Today in our team meeting we looked at the fact that 41% of the Bible is narrative. Not just the painfully bizarre stories of Ezekiel, but most of what we call the Gospel itself. Stories of real people in real-life situations, and stories that are parables, both have a way of getting behind our defences.  We might react argumentatively to propositions about the police, guns, protests, or politics. But a story of a person shot in the back seven times humanises the situation.  Truth is objective and absolute, yes. But our ability to perceive it is always subjective and bound by culture and language and history and perspective. Which is another way of saying, God is real. But we can only encounter and describe God from our puny limited selves.

So here we are, September 3rd again, 14 years later. Telling our story a few days at a time. Today we had four different meetings, 3 of which were mostly cross-cultural and one with our American team. I had spent many hours in the last week prepping a Uganda-specific teaching morning about malnutrition for our BundiNutrition team, gathering the latest local data and protocols. I'm pretty passionate about the value of treating hungry kids and the way this is a window into everything that is broken and in need of redemption. In other meetings we listened to people going walking hard paths. Those are their stories to tell, not mine, but the sheer weight of bearing loss and confronting evil and struggling to survive sometimes feels shocking. There were laughs too, like when some fairly new team mates made the pizza dough which was wet, limp, difficult to roll, impossible to stretch, a bit of a funny grey color, falling apart (Mike described the pizza table as a crime scene . . . we were NOT laughing at that point). We worked hard to eke something out that was edible. About an hour ago, after everyone went home, Scott said, I wonder if that was actually wheat flour or cassava flour? Sure enough, there is only one Lubwisi word for both, kahunga. So our colleagues thought they were getting a great deal on locally milled baking flour . . . only wheat is not grown here, so they were being sold a massive sack of kahunga (dried milled cassava). Which does not have gluten, and does not easily make a dough or a pizza.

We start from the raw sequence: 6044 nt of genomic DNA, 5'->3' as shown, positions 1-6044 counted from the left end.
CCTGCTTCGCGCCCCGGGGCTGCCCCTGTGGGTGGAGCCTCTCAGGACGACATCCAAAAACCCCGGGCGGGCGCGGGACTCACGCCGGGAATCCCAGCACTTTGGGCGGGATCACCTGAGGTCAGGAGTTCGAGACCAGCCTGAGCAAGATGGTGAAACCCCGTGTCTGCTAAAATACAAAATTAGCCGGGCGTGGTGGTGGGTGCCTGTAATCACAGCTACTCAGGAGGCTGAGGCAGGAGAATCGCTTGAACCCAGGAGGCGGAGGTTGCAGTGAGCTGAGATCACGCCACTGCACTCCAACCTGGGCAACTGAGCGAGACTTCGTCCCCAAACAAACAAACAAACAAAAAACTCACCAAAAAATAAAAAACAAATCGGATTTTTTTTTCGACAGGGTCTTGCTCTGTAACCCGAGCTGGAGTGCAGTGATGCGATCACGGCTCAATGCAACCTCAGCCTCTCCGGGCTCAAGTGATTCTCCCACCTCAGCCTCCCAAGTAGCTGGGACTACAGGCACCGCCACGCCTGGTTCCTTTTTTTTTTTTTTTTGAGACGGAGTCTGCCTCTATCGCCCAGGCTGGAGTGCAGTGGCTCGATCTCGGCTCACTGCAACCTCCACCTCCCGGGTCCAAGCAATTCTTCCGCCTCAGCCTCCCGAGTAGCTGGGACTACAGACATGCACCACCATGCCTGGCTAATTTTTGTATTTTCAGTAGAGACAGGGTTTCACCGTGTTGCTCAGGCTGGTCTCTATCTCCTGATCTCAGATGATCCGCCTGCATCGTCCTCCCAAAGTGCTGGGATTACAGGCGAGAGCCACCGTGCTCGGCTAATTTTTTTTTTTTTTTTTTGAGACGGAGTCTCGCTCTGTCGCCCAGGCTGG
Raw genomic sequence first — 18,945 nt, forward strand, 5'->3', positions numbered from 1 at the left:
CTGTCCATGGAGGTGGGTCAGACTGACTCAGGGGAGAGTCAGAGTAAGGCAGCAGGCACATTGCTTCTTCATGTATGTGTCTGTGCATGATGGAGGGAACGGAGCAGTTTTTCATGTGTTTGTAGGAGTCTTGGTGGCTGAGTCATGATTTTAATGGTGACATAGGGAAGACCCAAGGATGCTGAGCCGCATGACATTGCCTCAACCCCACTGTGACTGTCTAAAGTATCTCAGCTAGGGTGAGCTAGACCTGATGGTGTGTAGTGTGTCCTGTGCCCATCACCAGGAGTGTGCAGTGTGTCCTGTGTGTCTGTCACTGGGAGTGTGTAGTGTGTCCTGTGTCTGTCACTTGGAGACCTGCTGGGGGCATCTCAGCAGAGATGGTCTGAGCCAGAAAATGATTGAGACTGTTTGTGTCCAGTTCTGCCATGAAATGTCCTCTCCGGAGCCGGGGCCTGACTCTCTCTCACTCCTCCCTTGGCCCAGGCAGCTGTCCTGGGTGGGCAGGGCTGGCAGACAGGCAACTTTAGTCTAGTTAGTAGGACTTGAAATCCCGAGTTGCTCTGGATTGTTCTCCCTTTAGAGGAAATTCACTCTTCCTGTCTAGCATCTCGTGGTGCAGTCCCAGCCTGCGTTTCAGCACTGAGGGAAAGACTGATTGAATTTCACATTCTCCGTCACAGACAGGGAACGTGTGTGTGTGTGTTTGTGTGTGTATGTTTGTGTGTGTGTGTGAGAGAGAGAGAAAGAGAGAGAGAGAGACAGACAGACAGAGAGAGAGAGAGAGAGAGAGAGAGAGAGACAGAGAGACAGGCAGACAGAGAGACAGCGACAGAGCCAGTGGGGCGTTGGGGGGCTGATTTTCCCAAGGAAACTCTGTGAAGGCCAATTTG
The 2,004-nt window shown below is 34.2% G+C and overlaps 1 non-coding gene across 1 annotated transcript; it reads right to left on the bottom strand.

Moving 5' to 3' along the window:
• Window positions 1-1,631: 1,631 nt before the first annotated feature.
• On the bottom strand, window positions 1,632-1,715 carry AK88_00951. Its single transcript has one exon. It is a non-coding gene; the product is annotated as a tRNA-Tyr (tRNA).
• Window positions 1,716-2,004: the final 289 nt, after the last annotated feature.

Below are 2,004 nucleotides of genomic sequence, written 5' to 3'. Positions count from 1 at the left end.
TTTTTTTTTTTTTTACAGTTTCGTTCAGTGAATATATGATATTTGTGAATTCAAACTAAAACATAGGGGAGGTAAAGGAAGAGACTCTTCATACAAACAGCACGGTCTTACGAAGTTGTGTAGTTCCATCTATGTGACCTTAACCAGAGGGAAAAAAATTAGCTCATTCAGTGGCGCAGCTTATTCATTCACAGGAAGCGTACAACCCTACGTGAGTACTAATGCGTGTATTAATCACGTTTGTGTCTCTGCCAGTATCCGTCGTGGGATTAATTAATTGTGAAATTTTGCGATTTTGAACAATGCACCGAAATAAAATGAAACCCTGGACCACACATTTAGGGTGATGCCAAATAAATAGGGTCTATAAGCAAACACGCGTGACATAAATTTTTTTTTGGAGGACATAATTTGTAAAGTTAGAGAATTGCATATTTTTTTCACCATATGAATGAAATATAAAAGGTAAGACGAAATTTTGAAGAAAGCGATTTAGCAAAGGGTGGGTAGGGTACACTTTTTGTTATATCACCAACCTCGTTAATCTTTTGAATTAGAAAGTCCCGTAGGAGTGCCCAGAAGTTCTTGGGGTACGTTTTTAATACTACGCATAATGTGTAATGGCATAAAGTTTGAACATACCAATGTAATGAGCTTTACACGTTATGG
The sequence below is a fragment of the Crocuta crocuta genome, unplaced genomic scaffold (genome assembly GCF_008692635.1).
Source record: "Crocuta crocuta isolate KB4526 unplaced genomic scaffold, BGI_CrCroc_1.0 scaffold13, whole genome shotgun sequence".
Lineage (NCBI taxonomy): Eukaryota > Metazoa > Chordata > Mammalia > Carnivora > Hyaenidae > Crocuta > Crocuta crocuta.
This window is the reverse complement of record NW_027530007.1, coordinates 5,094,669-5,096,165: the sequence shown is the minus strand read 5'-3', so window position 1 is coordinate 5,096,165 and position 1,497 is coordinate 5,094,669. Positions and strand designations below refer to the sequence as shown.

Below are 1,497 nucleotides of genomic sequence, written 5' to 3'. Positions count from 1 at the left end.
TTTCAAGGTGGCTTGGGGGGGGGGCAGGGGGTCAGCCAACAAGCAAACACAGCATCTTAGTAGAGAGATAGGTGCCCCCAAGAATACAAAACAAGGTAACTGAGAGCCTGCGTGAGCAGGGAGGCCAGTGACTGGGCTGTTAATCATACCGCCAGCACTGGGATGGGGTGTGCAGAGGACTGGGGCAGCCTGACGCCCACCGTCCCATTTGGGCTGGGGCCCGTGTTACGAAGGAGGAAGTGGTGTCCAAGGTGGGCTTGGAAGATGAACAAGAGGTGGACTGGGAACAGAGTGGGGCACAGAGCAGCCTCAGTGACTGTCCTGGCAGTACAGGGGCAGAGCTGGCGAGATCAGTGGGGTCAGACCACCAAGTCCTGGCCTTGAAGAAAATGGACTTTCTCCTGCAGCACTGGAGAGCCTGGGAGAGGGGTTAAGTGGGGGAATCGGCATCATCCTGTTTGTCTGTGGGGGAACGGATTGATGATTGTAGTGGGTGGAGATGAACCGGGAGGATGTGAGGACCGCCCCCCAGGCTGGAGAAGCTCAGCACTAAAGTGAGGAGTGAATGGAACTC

Well, we're not Ezekiel, but we do struggle with cooking and live out our inadequacies publicly. We do TRY to point to God, to choose life paths that would not otherwise make sense. We do ask our faith questions out loud, and (thanks to Scott) share real-time photos of what we see. Thanks for reading along for all these years, watching with us for the redemption we KNOW is coming.